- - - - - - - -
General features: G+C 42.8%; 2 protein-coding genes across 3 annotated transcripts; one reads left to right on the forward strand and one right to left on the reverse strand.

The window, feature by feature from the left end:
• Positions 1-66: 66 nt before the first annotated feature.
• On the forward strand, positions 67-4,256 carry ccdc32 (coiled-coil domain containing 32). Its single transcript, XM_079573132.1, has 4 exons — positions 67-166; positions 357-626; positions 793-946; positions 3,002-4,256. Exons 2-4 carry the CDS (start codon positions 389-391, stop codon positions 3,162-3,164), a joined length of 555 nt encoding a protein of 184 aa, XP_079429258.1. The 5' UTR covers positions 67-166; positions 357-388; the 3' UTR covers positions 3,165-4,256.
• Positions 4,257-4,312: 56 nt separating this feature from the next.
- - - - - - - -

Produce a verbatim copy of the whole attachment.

General features: G+C 42.8%; 2 protein-coding genes across 3 annotated transcripts; one reads left to right on the forward strand and one right to left on the reverse strand.

The window, feature by feature from the left end:
• Positions 1-66: 66 nt before the first annotated feature.
• On the forward strand, positions 67-4,256 carry ccdc32 (coiled-coil domain containing 32). Its single transcript, XM_079573132.1, has 4 exons — positions 67-166; positions 357-626; positions 793-946; positions 3,002-4,256. Exons 2-4 carry the CDS (start codon positions 389-391, stop codon positions 3,162-3,164), a joined length of 555 nt encoding a protein of 184 aa, XP_079429258.1. The 5' UTR covers positions 67-166; positions 357-388; the 3' UTR covers positions 3,165-4,256.
• Positions 4,257-4,312: 56 nt separating this feature from the next.